These are in-house parts. I'm the whole shop so just trying to increase efficiency.
 

tnmgcarbide

Diamond
Joined
Jul 6, 2004
Location
N. GA- 33.992N , -83.72W usa
download the clamping and locating catalogs from Jergens , TeCo , DeStaco ,carr-lane and see what's available .
many successful fixture designs use common devices like toggle clamps , cams , set screws , wedges....

you have start somewhere . tool design is as much common sense and experience as it is textbook engineering.
 

DethloffMfg

Cast Iron
Joined
Sep 22, 2018
Location
Portland, OR
We had a lot of interesting welding fixtures, from down and dirty routered wood boards with pins, to $35,000 fixtures, four in a row TIG welded by a robot.

Your part will drive the design. Think of the simplest, easiest way to do it, gauged against the volume of parts you do and the precision needed. I had some trick fixtures cut out of 1/4" aluminum that formed a box structure that surrounded a part, with pins to guide a flange and a spring loaded jaw to clamp things together. Problem part, very easy to use. We used a lot of De-Sta-Co clamps (like someone had a love affair with them) and those made things easy. Just depends on what you need!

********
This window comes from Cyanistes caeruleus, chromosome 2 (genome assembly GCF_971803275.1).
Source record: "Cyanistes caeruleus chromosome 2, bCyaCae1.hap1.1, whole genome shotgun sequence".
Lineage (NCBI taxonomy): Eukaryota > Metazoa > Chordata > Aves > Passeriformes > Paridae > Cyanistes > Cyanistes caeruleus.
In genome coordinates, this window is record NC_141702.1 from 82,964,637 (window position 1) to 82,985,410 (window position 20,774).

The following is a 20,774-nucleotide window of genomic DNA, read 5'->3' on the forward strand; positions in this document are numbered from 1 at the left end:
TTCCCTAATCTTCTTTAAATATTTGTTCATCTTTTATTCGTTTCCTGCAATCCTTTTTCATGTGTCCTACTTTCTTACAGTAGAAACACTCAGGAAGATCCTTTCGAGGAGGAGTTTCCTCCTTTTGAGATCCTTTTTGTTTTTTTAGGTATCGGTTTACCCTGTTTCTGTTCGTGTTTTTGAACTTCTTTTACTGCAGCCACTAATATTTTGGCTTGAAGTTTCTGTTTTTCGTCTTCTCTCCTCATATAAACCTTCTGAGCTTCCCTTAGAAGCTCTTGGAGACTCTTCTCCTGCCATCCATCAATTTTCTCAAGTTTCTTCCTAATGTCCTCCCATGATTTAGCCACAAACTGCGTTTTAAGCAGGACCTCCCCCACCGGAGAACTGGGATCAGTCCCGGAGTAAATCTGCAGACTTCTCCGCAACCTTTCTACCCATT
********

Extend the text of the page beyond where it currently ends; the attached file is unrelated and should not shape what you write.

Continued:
Don't overthink stuff, that's easy to do when you're sending a fixture to the CNC machine to be made perfectly but the end user is a dude working sweaty 10-hour days to weld stuff together that's going together maybe by eyeball and deforming as it's welded. Simpler is better with welding fixtures, it's so hard to think out exactly how the left-handed dude with a long MIG gun is going to weld this joint in this fixture...
 

M. Moore

Titanium
Joined
Jun 8, 2007
Location
Vancouver Island, B.C. Canada
Fixture and jig design is directly related to how many you need to produce. The time spent making the jig is divided into each part therefore spending 20 hours making a jig to weld together 5 parts is a bit of a waste of time. ( to put it mildly)
If you don't understand that intrinsically then you are in the wrong profession. Please post the quantities that you regularly produce.
For basic welding setups there are many different welding tables that are fast and easy to set up with OEM clamps and fittings.

I had 300 small table bases to assemble from five separate parts and I spent quite a bit of time making a very good jig that would hold all the parts in perfect alignment for welding. It was very fast to use and made me some money on the job. I used De-staco clamps for holding all the parts and it was tricky to make it so the table base could easily be removed after welding.
 

rogertoolmaker

Cast Iron
Joined
Jan 3, 2016
download the clamping and locating catalogs from Jergens , TeCo , DeStaco ,carr-lane and see what's available .
many successful fixture designs use common devices like toggle clamps , cams , set screws , wedges....

you have start somewhere . tool design is as much common sense and experience as it is textbook engineering.

Amen, Go after some fixture parts catalogs for starters. It gives you a leg up in designing fixtures.

Roger
 








 
Top